A YVC Experience 15 Years Later
Growing up in the suburbs of Camden, New Jersey, Julia Gumminger never thought twice about having socks to wear. “I had so many pairs of socks I didn’t even wear,” she said.
But when she volunteered with YVC of Camden County as a high school student in the late 1990s, she learned that not everyone had this luxury. Armed with a trash bag full of socks donated by a local department store, she and her team of YVC Youth Volunteers distributed socks to homeless people gathered at a BBQ lunch sponsored by a local nonprofit.
Julia was surprised when people would come up to her with all kinds of stories—so desperate for another pair of socks. “That really struck me—how such a basic need isn’t met,” she said.
Julia first signed up to volunteer with YVC of Camden County sorting food at the local food bank after seeing an ad for YVC in the newspaper. They sorted food all day for most of the summer, providing countless meals for hungry members of their community.
Their horizons were expanded as they went to sections of the city they weren’t used to and met different kinds of people. “As a suburban kid, it was an adventure,” she said. She describes Camden as a very poor city—“Take any bad neighborhood of any city and make an entire city of it,” she said. “There’s a lot of opportunity for volunteer work.” Volunteering with YVC exposed her to new parts of the city outside the suburbs she was used to and gave her opportunity to interact with people she may have never met.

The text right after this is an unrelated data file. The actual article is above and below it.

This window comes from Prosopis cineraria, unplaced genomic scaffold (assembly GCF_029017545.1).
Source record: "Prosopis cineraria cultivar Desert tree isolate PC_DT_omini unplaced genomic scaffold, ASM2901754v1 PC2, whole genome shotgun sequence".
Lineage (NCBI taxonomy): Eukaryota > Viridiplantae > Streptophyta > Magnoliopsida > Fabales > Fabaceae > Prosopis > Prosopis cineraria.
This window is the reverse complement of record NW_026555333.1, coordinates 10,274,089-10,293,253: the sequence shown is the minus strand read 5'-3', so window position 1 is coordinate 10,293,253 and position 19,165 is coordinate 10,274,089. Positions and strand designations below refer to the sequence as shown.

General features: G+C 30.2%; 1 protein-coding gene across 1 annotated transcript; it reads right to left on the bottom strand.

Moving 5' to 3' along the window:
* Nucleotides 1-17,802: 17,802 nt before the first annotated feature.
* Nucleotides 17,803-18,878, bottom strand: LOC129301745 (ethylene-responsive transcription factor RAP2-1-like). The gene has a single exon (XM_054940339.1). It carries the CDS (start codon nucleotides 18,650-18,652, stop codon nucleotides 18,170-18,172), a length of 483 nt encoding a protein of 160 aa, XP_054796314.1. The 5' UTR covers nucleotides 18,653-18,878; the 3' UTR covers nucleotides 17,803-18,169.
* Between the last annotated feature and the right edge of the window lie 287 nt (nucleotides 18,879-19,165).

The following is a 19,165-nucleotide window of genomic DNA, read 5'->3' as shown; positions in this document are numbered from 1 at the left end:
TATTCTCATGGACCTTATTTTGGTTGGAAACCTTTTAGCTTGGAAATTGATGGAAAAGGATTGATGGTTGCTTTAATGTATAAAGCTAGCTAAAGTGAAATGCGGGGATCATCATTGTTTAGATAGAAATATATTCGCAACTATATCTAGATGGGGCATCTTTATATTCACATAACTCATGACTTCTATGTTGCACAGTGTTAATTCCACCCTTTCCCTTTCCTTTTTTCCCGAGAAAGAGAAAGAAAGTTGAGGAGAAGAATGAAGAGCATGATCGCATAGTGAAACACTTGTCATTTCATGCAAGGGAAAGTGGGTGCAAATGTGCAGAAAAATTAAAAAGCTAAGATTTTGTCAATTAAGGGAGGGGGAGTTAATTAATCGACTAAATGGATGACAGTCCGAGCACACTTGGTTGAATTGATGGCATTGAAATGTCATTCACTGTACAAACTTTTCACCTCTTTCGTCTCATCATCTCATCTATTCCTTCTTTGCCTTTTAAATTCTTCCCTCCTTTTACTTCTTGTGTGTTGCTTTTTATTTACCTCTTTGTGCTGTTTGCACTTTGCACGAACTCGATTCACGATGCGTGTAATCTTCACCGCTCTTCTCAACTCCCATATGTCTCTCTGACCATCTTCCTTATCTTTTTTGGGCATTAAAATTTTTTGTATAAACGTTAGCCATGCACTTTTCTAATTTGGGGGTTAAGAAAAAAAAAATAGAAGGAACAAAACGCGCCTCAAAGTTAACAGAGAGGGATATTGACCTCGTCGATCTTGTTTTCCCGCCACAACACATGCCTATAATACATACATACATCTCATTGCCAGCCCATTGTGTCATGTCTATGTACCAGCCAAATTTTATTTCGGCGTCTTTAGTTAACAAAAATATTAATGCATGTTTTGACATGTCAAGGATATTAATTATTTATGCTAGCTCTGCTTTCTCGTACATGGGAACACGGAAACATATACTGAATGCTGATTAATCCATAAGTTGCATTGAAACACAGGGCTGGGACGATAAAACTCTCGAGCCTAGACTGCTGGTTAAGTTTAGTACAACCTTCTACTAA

Years later, Julia is living in another urban area in Baltimore, and she’s working to give other youth the kinds of opportunities that broaden their horizons too. She’s an Assistant Program Manager at the Center for Talented Youth at Johns Hopkins University, planning educational enrichment programs for academically gifted and talented high school students and their families.
Through this work, she saw that many of these academically advanced students were aware of problems in the world but didn’t always know how to help, so she spearheaded a service-learning program to give these youth an experience like her YVC experience.
“People just need an extra pair of hands to get things done,” she said. “It might just be an hour a week, but that hour is really important. I don’t believe that age restricts people from volunteering—there are a lot of different kinds of jobs. Little hands and big hands can all do things—it just depends on what people are bringing to the table.”
A big thanks to Julia for her service with YVC and beyond!
Are you a former YVC Youth Volunteer? We’d love to reconnect with you and hear your story. Email Lacey at firstname.lastname@example.org to get in touch with us.